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The spectrum subdivision, white noise and pink noise
We already know that we are capable of hearing frequencies between 20Hz and 20KHz.

A first rough subdivisions is commonly made between low, low-mid, mid, high mid and high frequencies: the following picture below will give you an idea of the different 'families'. In many occasions however, there is the need to finely adjust a frequency spectrum, for example while tuning the sound system for a concert, ore when we are fine-adjusting the frequency content of an instrument in our mix. It is very common to divide the audio spectrum into 31 bands: each of these 'bands' is named after a central frequency, and the width of a band is always 1/3 of an octave. Now, we haven't really talked about the relationship between frequency and musical intervals such an octave, which will happen in the first class of the next section (music theory). For now, let's say that doubling a frequency means covering a one octave interval.

If you take a look at this chart, you will see the 31 bands across 10 octaves:


click to enlarge


Please note that the 'families' of frequencies are not really standardised, so some people for instance would consider 400Hz to be a 'low frequency' and others a 'low-mid'. Similarly, the boundaries between adjacent families are blurred, so please take this chart as a reference but consider some flexibility. During this curriculum, we will be calling frequencies and families as shown in the chart. Please, listen to the pure tones of the 31 bands now:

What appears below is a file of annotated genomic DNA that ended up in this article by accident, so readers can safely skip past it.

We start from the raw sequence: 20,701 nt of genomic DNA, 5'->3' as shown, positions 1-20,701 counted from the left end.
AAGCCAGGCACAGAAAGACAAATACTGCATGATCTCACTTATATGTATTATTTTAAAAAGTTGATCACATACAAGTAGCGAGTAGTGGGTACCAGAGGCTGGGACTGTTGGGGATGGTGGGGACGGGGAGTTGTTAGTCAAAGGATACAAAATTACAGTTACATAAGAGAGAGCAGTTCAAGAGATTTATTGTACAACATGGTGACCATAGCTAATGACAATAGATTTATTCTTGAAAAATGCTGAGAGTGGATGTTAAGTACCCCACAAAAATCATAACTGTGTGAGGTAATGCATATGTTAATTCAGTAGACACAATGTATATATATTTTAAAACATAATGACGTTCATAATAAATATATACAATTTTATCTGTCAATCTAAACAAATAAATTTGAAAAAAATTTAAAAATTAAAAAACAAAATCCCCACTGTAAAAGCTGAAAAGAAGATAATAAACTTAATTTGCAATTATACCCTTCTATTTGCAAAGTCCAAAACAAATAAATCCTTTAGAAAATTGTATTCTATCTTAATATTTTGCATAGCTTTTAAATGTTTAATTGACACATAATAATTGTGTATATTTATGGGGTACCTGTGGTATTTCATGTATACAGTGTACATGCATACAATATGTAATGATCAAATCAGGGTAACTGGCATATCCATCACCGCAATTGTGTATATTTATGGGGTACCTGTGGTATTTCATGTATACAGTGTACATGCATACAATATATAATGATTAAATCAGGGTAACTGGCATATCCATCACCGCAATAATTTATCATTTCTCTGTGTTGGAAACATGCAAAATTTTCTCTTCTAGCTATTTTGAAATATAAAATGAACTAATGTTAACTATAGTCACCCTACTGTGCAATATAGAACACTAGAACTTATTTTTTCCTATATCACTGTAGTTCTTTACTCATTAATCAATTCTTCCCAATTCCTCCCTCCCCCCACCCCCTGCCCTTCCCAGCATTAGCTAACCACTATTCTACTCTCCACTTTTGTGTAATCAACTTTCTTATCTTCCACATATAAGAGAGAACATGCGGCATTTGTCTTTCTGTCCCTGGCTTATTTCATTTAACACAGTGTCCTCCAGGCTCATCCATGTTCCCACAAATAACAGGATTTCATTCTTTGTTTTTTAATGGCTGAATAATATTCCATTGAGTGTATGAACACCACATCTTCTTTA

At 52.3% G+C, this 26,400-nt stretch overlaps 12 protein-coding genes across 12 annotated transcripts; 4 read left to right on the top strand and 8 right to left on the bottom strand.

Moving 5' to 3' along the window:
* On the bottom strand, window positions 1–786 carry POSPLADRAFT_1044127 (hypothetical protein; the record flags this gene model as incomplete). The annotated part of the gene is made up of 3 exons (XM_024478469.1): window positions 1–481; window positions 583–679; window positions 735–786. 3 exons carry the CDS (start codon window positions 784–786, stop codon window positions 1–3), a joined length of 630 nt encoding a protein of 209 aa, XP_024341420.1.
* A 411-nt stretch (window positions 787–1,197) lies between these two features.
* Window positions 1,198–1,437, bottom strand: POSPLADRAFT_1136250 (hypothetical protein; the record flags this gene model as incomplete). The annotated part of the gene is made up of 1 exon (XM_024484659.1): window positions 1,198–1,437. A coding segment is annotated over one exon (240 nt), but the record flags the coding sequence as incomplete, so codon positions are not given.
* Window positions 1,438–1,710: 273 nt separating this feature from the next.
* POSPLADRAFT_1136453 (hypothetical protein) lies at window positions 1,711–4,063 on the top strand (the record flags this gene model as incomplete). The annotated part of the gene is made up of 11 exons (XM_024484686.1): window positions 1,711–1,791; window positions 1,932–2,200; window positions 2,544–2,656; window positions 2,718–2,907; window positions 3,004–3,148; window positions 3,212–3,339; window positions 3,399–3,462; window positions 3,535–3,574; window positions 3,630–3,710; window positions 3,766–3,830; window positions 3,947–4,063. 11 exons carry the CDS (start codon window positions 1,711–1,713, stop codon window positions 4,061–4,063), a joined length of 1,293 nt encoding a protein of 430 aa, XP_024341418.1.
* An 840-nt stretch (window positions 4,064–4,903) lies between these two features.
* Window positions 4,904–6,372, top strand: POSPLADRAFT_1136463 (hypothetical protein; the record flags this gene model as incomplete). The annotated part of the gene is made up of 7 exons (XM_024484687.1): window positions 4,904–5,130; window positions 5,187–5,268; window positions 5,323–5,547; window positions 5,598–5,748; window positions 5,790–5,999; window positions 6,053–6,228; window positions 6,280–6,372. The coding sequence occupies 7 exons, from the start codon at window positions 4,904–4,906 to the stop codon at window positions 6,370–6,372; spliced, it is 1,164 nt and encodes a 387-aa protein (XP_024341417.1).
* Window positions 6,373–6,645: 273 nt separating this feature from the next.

low
low mid
mid
hi mid
high


Then, as you can see all the following ranges of frequencies cover an octave:

20Hz - 40Hz

40Hz - 80Hz

80Hz - 160Hz

160Hz - 320Hz

...

Every interval is twice as large than the one before (and of course half of the following).

octave
contained
20Hz - 40Hz
20
40Hz - 80Hz
40
80Hz - 160Hz
80
160Hz - 320Hz
160
...
...
10KHz - 20KHz
10.000


so if we, say, would play all the whole frequencies in an octave together, the intensity of that sound would be twice as much than the octave below and 1/2 than the octave above. That's why, if we hear all the audible frequencies together at the same amplitude, the overall sound will tend to sound crisp and sharp, which is due to the higher intensity of the high end frequencies. This sound is named white sound (similarly to the white colour, which is the sum of all the visible colours).



Now, why would we listen to such a sound, since is not particularly pleasant? It is often used in the fine calibration of audio equipment, where we need all the frequencies at the same level, to verify that a machine response is linear.

However, as we said, white sound does not take into account that high octaves have much more intensity, due to the more frequencies that they comprehend. Being the intensity double in the higher octaves, if we lowered each octave by 3dB, it would sound as the same intensity as the previous one. Such a sound is called pink noise.




This noise is usually employed to calibrate sound systems taking into account the amount of intensity of each octave. It is often used in concerts or for loudspeakers calibration.


Let's compare the two noises in an intensity/frequency graph


click to enlarge


After all we have said, you will certainly understand that, being every complex sound made of pure sounds summed together, if you would be able to identify each of the 31 frequencies straight away, it will be an invaluable skill when it comes to EQ your mixes. Well, as we said, this is one of the objectives of this first set of classes. Start by taking one family at a time (i.e. low frequencies) and practice with the tests in the free tests section. You may find it easier to listen to a reference tone at first, but remember that in order to pass the competency tests you must be able to tell the frequency without a reference. Once you are confident within a family, move on to a different one, and only when you have a lot of practice start the tests that cover the whole spectrum.